a reply to: TheRedneck
Debunking The Dangerous "If You Have Nothing To Hide, You Have Nothing To Fear"
I have never bought the nothing to hide theory. I found a number of different reasons why I have never bought into the "group think".
1) The rules may change, think if a new law was to uniformly install surveillance cams in private homes to prevent force domestic violence. But a new
election brings in a bunch of new do weller's and they now want booze illegal. Now the surveillance is done for both!. And with 27,000 pages of
federal crimes, we are all guilty.
2) In regards to mass surveillance, data could/is be collected that could implicate you, but if you have nothing to hide, you got nothing to fear
Not really. Imagine if you are at a bar because of the burritos, and you don't drink any alcohol. But the cameras pick your car's license plate up
there a couple times a week. This info is given to the insurance companies and next thing you know jacked insurance rates or no insurance due to
surveillance cam proof of your bar fly habits.
Or you are helping dis-advantaged home owners in the inner city fix plumbing in their house, many churches sponsor this. But there is a known drug
house next door, but your car is parked in the area, GOT YA. Again the "privilege" of driving may be in jeopardy or child protective services gets
involved. Have fun in court. This turns into self censorship, and that isn't freedom.
3) Laws must be broken for society to progress: A society which can enforce all of its laws will stop dead in its tracks. The mindset of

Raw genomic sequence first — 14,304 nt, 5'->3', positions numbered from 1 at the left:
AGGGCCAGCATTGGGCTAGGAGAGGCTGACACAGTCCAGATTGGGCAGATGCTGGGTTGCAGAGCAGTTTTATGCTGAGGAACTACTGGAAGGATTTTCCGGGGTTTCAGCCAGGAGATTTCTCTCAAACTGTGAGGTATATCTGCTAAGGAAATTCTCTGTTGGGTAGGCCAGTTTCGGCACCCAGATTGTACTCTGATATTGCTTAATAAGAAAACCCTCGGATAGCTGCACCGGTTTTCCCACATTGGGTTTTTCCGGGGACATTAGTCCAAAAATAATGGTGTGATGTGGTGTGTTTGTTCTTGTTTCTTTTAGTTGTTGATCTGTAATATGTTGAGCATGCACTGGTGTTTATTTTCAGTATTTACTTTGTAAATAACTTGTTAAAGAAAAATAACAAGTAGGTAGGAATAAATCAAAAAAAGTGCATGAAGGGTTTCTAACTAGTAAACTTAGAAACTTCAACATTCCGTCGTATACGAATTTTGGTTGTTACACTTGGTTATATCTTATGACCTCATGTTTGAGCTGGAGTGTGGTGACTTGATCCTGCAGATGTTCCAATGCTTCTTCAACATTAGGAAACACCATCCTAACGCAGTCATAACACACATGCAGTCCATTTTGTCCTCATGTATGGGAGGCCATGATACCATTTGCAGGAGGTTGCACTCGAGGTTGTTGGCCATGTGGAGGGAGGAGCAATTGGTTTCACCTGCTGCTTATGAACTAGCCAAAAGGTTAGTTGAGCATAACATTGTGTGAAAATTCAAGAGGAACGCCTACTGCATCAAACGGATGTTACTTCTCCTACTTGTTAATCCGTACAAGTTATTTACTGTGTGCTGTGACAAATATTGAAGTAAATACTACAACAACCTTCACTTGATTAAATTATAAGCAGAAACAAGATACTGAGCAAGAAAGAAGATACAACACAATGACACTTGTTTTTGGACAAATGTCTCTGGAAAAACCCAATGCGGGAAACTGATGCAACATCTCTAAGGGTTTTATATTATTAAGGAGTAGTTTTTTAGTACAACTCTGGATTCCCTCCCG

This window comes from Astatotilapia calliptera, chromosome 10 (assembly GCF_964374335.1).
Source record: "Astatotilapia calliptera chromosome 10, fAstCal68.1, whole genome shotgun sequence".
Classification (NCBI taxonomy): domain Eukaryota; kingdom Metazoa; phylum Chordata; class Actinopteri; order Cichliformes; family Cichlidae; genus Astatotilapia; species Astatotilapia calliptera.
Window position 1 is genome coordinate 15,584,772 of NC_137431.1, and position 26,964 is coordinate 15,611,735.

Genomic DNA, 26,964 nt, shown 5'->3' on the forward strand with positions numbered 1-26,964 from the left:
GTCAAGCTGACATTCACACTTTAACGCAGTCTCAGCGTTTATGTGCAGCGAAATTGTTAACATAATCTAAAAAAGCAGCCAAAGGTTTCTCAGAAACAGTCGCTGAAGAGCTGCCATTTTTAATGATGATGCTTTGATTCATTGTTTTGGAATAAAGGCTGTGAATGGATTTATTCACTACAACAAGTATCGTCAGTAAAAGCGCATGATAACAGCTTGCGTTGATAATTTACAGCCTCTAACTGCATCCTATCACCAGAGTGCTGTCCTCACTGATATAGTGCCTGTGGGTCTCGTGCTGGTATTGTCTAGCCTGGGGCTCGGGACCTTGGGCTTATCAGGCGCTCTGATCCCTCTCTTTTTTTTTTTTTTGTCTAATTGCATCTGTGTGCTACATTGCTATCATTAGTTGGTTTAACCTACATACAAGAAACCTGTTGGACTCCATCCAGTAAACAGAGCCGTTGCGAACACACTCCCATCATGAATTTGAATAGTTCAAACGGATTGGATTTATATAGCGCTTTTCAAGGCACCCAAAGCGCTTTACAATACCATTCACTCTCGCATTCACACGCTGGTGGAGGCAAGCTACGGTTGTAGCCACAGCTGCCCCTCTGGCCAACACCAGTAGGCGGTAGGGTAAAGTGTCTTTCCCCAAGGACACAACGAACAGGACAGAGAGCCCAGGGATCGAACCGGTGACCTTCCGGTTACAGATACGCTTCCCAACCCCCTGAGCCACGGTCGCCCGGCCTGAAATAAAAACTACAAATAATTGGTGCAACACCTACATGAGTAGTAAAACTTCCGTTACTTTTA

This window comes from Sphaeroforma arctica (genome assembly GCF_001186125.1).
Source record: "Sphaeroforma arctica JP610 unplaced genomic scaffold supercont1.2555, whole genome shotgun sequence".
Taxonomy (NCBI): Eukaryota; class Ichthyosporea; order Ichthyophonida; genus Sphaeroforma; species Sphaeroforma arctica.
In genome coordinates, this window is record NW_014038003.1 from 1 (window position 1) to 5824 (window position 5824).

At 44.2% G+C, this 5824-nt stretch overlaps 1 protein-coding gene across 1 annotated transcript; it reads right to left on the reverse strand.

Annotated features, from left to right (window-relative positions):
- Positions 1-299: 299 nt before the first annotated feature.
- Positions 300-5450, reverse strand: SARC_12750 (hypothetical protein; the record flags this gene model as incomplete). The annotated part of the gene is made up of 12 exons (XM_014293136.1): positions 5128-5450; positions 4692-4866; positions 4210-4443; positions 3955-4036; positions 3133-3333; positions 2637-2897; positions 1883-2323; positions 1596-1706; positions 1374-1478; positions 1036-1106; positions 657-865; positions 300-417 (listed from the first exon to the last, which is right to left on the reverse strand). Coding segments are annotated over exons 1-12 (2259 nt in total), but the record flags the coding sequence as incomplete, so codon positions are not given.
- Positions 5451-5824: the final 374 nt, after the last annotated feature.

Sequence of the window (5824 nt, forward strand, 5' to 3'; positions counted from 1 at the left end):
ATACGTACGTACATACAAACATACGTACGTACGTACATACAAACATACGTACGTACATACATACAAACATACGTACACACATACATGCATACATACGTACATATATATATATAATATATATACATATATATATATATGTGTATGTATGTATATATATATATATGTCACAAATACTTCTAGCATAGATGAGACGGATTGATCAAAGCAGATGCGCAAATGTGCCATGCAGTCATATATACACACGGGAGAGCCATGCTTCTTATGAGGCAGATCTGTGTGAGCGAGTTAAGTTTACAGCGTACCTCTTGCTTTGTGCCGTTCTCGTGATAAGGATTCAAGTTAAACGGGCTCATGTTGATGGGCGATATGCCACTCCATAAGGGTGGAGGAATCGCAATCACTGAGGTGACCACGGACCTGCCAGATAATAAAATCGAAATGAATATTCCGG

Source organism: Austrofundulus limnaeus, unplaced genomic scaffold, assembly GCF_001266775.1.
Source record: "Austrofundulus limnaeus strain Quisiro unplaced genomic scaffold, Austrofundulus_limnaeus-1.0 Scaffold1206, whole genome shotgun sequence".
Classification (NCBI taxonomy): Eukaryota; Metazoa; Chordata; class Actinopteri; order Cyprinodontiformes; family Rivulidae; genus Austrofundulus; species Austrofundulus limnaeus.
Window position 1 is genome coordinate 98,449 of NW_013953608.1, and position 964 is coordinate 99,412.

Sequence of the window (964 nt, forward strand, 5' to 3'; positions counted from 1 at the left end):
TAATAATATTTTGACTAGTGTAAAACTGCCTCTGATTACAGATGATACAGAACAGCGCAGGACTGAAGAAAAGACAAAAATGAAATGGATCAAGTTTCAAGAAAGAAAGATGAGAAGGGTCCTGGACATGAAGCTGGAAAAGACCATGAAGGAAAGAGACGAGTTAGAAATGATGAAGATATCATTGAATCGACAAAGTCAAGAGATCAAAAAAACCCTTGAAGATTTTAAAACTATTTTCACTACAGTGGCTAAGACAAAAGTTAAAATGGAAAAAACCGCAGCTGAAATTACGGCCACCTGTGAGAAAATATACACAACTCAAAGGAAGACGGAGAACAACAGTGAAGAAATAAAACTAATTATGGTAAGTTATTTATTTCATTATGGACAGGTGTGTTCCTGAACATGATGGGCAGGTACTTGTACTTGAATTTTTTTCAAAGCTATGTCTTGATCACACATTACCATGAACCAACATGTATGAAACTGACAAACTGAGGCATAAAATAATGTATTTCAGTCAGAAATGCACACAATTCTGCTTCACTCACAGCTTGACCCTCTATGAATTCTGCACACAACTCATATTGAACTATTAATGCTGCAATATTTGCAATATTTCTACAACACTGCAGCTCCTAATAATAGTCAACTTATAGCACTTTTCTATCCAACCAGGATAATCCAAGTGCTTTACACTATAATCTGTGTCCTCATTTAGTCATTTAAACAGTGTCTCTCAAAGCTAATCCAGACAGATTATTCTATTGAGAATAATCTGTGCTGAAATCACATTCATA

“rounding up criminals is good for society” is a very dangerous one, for in hindsight, it may turn out that the criminals were the ones in the
moral right. Less than a human lifetime ago, if you were born a homosexual, you were criminal from birth. If today’s surveillance level had existed
in the 1950s and 60s, the lobby groups for sexual equality could never have formed; it would have been just a matter of rounding up the organized
criminals (“and who could possibly object to fighting organized crime?”).
This is a good point and one that I have never heard before. I think MJ will be another example of people doing something that should be handled like
beer, and we will look back on it and wonder what were we thinking.
If the govt/corps could monitor the food we eat can you imagine that. No health insurance, and we (govt/corps) don't care if you don't like sage
infused broccoli loaf, no health insurance for you. If/when we have Minority Report surveillance, govt/corps can really put the screws to you
4) Four – Privacy is a basic human need: Implying that only the dishonest people have need of any privacy ignores a basic property of the human
psyche, and sends a creepy message of strong discomfort. We have a fundamental need for privacy.
I put a small lock on my locker that I put my crappy coat in and my even crappier shoes in, does anyone want to steal hell no. But I want my stuff
locked but am I hiding something, no, but I demand my privacy.
I left out our own person tracking device that we call cell phones. These are a very dangerous tool too.
Am I looking at this issue that is going to get more heated correctly?